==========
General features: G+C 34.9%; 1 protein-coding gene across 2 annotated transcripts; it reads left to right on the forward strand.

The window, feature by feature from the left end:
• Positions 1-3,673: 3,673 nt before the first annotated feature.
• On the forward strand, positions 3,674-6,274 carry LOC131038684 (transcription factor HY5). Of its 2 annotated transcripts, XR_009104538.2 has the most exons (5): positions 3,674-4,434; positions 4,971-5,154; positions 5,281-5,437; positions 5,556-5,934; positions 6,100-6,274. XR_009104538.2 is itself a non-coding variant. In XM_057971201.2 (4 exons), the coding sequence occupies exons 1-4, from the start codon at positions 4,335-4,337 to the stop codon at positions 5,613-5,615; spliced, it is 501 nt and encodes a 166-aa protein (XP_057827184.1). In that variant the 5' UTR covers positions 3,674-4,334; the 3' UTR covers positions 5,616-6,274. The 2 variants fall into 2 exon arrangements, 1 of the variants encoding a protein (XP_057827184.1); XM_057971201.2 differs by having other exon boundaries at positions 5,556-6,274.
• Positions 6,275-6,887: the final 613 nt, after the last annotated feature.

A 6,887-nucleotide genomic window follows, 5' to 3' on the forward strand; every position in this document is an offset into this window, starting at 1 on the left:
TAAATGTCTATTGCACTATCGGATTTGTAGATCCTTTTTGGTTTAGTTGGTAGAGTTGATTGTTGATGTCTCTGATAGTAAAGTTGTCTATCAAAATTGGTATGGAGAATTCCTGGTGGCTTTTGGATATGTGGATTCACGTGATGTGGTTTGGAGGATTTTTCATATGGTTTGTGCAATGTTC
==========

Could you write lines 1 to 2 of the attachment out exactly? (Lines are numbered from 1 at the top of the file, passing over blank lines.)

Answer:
General features: G+C 34.9%; 1 protein-coding gene across 2 annotated transcripts; it reads left to right on the forward strand.

The window, feature by feature from the left end: